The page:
“When you lose someone who is as close to you as a brother, the only way to really move forward and out of pain is to do things that commemorate his life.”
On Saturday, December 13, Norman’s at The Ritz-Carlton Orlando, Grande Lakes will be hosting an elegant evening to honor the late Charlie Trotter. This reception, which will feature a variety of hors d’oeuvres and culinary stations presented by renowned local chefs, is the work of Chef Norman Van Aken himself, one of Trotter’s dearest friends and closest confidants.
The story of Chef Norman and Charlie Trotter can be compared to a work of beat poetry or an American folk anthem; the unassuming authenticity that laces their relationship reveals these chefs not only to be masters of their art, but also masters of finding art in the everyday. Just as the poetry of Jack Kerouac and the songwriting of Bob Dylan seemed quite simplistic in their own generation, the story of Norman and Charlie is defined by a realism that, at first sight, may not seem to be of any vibrant worth, yet carries great value when viewed in retrospect.
In the summer of 1982, Charlie Trotter was working as a busboy at Sinclair’s, the restaurant in Illinois in which Norman was hired as a chef, and asked for a job in the kitchen. “I will tell you that I did not see greatness in him when he was a busboy,” Norman remembers. “The first months of him working were like any person struggling when they’re seeking to become a sufficient cook… He burned himself and he cut himself a lot.” Although met with the challenges any beginning chef faces, Charlie was sure that his trying times would pass, as was Norman. “I think I noticed that despite the burns and cuts, he just didn’t let it slow him down.”
The experience shared in this restaurant laid the foundation for a friendship built on not only a love for cooking, but also a dedication to learning. “It was there in that restaurant that I began to see this person that Charlie Trotter could become. It was through his same dedication that I had toward learning… and we were self-teaching. We didn’t have a school, there wasn’t a food network, and there wasn’t James Beard Foundation.” Norman says.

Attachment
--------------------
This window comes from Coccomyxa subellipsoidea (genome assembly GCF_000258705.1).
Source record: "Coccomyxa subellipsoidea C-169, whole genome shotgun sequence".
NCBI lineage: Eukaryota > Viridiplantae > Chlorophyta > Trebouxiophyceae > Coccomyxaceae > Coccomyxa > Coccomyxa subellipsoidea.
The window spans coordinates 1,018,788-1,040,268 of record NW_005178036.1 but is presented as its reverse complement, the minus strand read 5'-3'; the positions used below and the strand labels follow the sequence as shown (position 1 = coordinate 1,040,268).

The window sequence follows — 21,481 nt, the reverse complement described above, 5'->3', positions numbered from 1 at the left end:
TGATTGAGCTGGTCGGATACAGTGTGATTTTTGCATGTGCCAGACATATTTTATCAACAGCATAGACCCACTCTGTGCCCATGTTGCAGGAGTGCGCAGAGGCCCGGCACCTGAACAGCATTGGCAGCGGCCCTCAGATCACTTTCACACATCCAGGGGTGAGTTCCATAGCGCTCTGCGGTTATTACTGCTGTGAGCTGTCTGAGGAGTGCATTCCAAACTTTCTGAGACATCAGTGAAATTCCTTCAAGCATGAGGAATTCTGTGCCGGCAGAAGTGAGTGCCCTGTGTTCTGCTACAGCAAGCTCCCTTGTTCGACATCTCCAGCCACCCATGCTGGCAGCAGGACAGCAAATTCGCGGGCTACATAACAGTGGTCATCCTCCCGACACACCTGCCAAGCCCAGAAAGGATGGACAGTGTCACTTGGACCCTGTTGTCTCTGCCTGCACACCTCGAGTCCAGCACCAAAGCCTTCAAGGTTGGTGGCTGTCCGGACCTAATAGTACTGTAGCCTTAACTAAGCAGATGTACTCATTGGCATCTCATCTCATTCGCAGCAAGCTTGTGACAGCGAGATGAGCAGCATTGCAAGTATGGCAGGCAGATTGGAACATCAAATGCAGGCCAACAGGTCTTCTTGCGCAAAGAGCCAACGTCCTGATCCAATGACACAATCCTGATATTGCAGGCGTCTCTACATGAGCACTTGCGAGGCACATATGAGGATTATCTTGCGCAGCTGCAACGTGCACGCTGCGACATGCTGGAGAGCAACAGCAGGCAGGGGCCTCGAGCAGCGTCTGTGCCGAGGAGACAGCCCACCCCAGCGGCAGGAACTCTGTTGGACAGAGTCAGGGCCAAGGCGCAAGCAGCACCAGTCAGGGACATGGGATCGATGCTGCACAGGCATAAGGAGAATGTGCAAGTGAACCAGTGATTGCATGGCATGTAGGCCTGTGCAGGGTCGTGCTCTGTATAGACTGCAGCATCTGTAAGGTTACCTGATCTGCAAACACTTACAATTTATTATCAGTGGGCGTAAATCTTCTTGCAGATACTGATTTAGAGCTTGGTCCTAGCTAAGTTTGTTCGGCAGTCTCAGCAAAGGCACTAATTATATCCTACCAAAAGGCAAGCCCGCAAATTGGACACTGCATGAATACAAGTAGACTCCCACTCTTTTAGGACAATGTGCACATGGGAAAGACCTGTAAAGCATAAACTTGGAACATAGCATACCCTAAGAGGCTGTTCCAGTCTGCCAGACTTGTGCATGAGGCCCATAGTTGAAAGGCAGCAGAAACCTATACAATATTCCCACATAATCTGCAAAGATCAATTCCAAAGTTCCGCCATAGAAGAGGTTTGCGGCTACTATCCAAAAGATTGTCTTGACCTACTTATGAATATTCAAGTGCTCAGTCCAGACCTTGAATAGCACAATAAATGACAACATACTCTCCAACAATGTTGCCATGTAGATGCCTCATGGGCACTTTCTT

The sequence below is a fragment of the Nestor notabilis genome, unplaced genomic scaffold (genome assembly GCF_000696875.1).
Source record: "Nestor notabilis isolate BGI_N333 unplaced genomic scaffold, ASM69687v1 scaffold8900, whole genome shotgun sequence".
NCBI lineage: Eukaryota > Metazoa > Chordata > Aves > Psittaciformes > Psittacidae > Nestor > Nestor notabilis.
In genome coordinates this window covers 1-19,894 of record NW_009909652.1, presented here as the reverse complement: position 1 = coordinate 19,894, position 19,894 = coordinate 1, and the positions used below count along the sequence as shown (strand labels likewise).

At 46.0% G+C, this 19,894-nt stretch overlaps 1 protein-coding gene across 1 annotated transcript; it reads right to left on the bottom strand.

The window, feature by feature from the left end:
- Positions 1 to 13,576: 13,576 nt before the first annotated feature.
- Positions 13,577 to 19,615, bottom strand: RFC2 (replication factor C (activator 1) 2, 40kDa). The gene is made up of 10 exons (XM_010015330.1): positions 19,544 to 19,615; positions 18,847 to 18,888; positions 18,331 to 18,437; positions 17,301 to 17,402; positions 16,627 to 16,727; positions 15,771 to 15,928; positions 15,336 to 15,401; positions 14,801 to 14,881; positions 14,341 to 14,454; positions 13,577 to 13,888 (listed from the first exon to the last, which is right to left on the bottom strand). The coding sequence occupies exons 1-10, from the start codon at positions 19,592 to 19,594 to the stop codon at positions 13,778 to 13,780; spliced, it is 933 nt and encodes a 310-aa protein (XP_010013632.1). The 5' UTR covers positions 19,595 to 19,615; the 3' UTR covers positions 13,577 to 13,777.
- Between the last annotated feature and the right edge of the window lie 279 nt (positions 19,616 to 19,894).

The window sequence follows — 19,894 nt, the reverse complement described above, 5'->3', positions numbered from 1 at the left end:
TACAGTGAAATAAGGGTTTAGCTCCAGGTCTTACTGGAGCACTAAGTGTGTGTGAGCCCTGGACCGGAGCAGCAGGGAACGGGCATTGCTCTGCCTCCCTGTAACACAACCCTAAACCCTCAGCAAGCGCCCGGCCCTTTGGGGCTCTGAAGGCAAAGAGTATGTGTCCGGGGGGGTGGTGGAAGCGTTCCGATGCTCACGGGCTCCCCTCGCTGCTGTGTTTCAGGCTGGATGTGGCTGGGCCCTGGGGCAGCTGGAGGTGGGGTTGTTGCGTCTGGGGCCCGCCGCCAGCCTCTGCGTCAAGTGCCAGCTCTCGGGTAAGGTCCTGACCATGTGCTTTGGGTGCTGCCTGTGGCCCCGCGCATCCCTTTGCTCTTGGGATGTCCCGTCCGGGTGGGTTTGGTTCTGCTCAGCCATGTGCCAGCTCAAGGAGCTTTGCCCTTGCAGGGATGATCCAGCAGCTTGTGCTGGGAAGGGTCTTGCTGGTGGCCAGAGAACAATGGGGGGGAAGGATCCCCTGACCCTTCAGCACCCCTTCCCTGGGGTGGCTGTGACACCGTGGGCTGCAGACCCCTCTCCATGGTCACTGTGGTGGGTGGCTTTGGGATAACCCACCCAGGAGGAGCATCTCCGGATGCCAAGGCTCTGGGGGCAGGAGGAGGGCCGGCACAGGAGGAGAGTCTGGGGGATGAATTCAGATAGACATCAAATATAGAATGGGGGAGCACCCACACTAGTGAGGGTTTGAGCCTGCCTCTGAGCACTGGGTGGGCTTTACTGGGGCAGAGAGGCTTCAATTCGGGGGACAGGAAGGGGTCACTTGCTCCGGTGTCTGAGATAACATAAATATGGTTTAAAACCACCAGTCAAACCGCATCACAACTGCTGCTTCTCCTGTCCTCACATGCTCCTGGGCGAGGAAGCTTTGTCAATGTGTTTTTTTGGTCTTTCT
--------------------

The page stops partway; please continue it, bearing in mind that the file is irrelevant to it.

Self-teaching was a necessity because they were not just cooking, they were creating an original genre of culinary culture: New American Cuisine. Sinclair’s was named for Gordon Sinclair, one of Chicago’s pioneering restaurateurs of the 20th Century, and Norman and Charlie earnestly sought to further Sinclair’s vision for expanding the nation’s appetite. There were no limits to the inventions behind the kitchen doors, and surrounded by an infinite optimism, Charlie had found an environment that suited his depth of creativity.
Charlie was perhaps one of the most creative chefs to grace the culinary map, and it is evident in the many honors that paved the path of his career. He reached instant appeal with the 1987 opening of the Chicago restaurant Charlie Trotter’s, and James Beard Foundation named him the nation’s Outstanding Chef in 1999. However, his creativity was not confined to the kitchen.